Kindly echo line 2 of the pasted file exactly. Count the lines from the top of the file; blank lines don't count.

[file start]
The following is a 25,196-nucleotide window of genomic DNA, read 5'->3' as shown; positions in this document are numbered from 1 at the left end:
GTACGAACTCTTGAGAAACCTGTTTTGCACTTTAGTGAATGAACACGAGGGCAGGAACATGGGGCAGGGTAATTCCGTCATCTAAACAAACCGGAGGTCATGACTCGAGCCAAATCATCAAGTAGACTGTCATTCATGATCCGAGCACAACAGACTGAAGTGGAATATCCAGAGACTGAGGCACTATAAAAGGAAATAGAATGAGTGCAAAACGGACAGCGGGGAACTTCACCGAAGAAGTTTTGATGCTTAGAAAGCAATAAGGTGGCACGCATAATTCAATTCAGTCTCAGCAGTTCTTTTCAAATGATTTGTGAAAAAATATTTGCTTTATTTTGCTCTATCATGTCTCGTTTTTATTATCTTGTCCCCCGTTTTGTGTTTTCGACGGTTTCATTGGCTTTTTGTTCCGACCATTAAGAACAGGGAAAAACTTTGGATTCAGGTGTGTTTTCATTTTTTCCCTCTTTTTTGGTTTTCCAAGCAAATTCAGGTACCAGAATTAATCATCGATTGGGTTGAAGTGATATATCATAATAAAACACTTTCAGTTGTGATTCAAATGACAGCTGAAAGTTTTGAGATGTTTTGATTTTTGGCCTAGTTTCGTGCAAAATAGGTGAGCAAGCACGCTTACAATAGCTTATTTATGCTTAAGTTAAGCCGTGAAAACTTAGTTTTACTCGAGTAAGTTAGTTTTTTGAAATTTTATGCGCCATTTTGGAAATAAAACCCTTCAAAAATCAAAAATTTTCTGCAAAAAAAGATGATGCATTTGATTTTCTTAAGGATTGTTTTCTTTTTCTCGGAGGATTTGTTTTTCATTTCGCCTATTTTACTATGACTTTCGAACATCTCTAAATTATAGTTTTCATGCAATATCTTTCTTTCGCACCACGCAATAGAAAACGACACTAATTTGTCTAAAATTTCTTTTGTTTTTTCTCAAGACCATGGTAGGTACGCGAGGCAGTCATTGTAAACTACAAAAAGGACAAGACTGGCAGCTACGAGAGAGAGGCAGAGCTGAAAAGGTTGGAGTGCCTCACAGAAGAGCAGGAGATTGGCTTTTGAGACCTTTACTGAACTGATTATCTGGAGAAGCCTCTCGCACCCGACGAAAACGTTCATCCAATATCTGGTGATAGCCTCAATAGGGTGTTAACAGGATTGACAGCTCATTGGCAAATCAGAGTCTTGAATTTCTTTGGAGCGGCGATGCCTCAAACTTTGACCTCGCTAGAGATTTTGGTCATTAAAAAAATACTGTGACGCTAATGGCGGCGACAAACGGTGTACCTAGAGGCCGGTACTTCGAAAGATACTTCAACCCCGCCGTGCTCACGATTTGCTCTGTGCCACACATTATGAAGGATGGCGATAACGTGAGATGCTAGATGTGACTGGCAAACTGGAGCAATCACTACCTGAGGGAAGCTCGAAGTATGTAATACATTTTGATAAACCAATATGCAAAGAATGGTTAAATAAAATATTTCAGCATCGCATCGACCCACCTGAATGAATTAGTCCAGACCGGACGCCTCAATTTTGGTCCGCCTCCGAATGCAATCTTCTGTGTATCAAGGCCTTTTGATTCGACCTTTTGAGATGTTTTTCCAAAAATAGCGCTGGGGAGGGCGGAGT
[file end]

GTACGAACTCTTGAGAAACCTGTTTTGCACTTTAGTGAATGAACACGAGGGCAGGAACATGGGGCAGGGTAATTCCGTCATCTAAACAAACCGGAGGTCATGACTCGAGCCAAATCATCAAGTAGACTGTCATTCATGATCCGAGCACAACAGACTGAAGTGGAATATCCAGAGACTGAGGCACTATAAAAGGAAATAGAATGAGTGCAAAACGGACAGCGGGGAACTTCACCGAAGAAGTTTTGATGCTTAGAAAGCAATAAGGTGGCACGCATAATTCAATTCAGTCTCAGCAGTTCTTTTCAAATGATTTGTGAAAAAATATTTGCTTTATTTTGCTCTATCATGTCTCGTTTTTATTATCTTGTCCCCCGTTTTGTGTTTTCGACGGTTTCATTGGCTTTTTGTTCCGACCATTAAGAACAGGGAAAAACTTTGGATTCAGGTGTGTTTTCATTTTTTCCCTCTTTTTTGGTTTTCCAAGCAAATTCAGGTACCAGAATTAATCATCGATTGGGTTGAAGTGATATATCATAATAAAACACTTTCAGTTGTGATTCAAATGACAGCTGAAAGTTTTGAGATGTTTTGATTTTTGGCCTAGTTTCGTGCAAAATAGGTGAGCAAGCACGCTTACAATAGCTTATTTATGCTTAAGTTAAGCCGTGAAAACTTAGTTTTACTCGAGTAAGTTAGTTTTTTGAAATTTTATGCGCCATTTTGGAAATAAAACCCTTCAAAAATCAAAAATTTTCTGCAAAAAAAGATGATGCATTTGATTTTCTTAAGGATTGTTTTCTTTTTCTCGGAGGATTTGTTTTTCATTTCGCCTATTTTACTATGACTTTCGAACATCTCTAAATTATAGTTTTCATGCAATATCTTTCTTTCGCACCACGCAATAGAAAACGACACTAATTTGTCTAAAATTTCTTTTGTTTTTTCTCAAGACCATGGTAGGTACGCGAGGCAGTCATTGTAAACTACAAAAAGGACAAGACTGGCAGCTACGAGAGAGAGGCAGAGCTGAAAAGGTTGGAGTGCCTCACAGAAGAGCAGGAGATTGGCTTTTGAGACCTTTACTGAACTGATTATCTGGAGAAGCCTCTCGCACCCGACGAAAACGTTCATCCAATATCTGGTGATAGCCTCAATAGGGTGTTAACAGGATTGACAGCTCATTGGCAAATCAGAGTCTTGAATTTCTTTGGAGCGGCGATGCCTCAAACTTTGACCTCGCTAGAGATTTTGGTCATTAAAAAAATACTGTGACGCTAATGGCGGCGACAAACGGTGTACCTAGAGGCCGGTACTTCGAAAGATACTTCAACCCCGCCGTGCTCACGATTTGCTCTGTGCCACACATTATGAAGGATGGCGATAACGTGAGATGCTAGATGTGACTGGCAAACTGGAGCAATCACTACCTGAGGGAAGCTCGAAGTATGTAATACATTTTGATAAACCAATATGCAAAGAATGGTTAAATAAAATATTTCAGCATCGCATCGACCCACCTGAATGAATTAGTCCAGACCGGACGCCTCAATTTTGGTCCGCCTCCGAATGCAATCTTCTGTGTATCAAGGCCTTTTGATTCGACCTTTTGAGATGTTTTTCCAAAAATAGCGCTGGGGAGGGCGGAGT